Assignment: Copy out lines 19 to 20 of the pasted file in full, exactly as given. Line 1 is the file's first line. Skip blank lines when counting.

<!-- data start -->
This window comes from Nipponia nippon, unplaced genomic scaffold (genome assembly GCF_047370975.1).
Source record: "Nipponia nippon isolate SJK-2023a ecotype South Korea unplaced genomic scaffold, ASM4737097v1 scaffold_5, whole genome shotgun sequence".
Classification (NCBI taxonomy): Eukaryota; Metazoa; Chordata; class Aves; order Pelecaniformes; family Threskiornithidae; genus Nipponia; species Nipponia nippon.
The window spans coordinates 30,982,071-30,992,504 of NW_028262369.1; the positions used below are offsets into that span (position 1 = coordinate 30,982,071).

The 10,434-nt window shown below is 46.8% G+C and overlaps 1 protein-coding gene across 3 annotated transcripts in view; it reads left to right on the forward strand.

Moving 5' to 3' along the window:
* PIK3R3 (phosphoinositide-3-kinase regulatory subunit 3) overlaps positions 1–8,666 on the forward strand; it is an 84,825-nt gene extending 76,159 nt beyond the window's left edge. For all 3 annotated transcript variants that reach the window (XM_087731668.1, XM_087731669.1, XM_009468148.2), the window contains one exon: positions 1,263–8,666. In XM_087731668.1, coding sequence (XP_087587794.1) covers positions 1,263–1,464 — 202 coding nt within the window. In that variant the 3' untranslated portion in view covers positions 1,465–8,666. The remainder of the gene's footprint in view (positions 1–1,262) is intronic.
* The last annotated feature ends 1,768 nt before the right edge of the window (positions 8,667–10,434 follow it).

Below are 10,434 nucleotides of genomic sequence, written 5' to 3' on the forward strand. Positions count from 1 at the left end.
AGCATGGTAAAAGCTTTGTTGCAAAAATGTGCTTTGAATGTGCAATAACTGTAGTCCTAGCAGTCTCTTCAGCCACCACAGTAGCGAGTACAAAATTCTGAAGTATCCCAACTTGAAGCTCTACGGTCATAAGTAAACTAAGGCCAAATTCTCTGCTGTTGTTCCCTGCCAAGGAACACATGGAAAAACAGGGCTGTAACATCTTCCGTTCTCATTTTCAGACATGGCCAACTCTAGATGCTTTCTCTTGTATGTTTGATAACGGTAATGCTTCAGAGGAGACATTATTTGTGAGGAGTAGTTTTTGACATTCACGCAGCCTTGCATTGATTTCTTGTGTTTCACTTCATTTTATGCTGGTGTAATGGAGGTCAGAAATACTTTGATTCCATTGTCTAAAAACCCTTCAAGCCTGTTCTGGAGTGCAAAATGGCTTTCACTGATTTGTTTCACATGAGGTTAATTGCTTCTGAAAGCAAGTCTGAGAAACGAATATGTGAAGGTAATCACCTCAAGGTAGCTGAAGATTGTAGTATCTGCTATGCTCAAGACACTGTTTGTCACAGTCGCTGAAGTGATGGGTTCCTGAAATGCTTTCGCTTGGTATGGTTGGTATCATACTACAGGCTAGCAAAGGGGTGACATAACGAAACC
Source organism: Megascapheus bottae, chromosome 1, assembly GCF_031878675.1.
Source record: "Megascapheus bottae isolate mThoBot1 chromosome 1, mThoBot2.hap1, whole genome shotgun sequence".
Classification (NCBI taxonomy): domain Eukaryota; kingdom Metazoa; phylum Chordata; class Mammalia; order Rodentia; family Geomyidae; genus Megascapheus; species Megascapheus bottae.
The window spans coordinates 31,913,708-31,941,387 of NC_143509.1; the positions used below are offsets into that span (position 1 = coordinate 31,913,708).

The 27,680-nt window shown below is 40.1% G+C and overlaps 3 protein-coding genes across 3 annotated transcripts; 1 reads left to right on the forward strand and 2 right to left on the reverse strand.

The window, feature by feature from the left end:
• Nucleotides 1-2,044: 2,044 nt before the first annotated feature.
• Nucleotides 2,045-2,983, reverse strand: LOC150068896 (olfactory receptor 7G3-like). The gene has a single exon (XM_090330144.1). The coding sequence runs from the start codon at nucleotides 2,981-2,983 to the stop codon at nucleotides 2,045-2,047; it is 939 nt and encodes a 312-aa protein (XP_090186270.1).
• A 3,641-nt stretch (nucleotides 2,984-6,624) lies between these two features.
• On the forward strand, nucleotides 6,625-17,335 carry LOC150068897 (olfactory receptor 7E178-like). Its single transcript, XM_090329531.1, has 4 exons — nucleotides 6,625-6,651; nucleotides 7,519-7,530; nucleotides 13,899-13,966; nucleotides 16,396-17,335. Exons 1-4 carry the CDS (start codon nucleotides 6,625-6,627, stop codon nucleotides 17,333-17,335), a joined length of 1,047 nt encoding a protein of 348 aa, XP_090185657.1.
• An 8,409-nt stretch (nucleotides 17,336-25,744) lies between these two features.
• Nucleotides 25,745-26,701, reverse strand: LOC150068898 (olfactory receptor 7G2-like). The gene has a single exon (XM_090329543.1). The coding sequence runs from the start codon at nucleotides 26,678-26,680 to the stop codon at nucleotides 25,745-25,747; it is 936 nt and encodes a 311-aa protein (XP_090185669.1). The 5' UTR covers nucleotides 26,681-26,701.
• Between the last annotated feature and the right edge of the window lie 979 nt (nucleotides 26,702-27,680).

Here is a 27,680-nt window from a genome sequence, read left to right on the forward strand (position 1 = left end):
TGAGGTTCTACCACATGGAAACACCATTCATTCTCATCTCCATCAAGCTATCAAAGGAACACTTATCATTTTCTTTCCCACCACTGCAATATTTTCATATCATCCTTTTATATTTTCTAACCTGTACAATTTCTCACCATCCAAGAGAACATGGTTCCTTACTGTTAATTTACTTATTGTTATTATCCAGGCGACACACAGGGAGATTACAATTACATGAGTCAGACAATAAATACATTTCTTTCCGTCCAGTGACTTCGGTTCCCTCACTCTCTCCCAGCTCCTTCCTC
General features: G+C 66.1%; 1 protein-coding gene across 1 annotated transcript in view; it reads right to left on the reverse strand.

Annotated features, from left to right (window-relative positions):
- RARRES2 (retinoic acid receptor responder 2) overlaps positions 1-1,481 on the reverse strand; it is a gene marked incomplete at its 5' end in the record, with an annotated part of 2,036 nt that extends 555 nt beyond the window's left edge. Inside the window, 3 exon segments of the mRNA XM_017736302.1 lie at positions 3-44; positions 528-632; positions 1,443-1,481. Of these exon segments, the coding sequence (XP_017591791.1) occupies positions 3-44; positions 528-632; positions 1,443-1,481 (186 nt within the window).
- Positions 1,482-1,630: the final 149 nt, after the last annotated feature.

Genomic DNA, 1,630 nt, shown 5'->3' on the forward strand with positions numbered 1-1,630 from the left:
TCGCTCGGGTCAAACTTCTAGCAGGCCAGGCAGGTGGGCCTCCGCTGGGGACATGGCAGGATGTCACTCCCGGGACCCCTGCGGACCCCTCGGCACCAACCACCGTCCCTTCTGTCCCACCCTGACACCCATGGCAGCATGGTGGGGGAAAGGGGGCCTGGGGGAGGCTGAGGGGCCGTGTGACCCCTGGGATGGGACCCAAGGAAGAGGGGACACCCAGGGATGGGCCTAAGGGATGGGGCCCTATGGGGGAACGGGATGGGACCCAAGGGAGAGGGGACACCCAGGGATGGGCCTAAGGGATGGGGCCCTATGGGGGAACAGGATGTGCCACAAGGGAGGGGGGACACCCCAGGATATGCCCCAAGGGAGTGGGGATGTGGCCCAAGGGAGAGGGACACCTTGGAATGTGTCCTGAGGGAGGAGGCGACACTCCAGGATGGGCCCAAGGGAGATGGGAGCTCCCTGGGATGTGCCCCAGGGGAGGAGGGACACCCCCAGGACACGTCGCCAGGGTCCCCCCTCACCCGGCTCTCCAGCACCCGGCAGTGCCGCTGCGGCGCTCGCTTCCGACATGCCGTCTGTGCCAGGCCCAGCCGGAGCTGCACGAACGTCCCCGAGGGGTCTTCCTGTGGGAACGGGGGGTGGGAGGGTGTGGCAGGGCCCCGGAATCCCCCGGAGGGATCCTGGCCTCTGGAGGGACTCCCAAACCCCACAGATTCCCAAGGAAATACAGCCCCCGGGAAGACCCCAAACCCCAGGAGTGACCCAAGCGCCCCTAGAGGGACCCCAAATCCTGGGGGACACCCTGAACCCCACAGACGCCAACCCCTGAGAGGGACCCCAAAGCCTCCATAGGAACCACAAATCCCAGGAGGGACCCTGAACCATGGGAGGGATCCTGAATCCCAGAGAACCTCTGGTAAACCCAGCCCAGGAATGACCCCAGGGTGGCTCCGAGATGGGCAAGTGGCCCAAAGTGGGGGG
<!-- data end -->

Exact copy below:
• A 3,641-nt stretch (nucleotides 2,984-6,624) lies between these two features.
• On the forward strand, nucleotides 6,625-17,335 carry LOC150068897 (olfactory receptor 7E178-like). Its single transcript, XM_090329531.1, has 4 exons — nucleotides 6,625-6,651; nucleotides 7,519-7,530; nucleotides 13,899-13,966; nucleotides 16,396-17,335. Exons 1-4 carry the CDS (start codon nucleotides 6,625-6,627, stop codon nucleotides 17,333-17,335), a joined length of 1,047 nt encoding a protein of 348 aa, XP_090185657.1.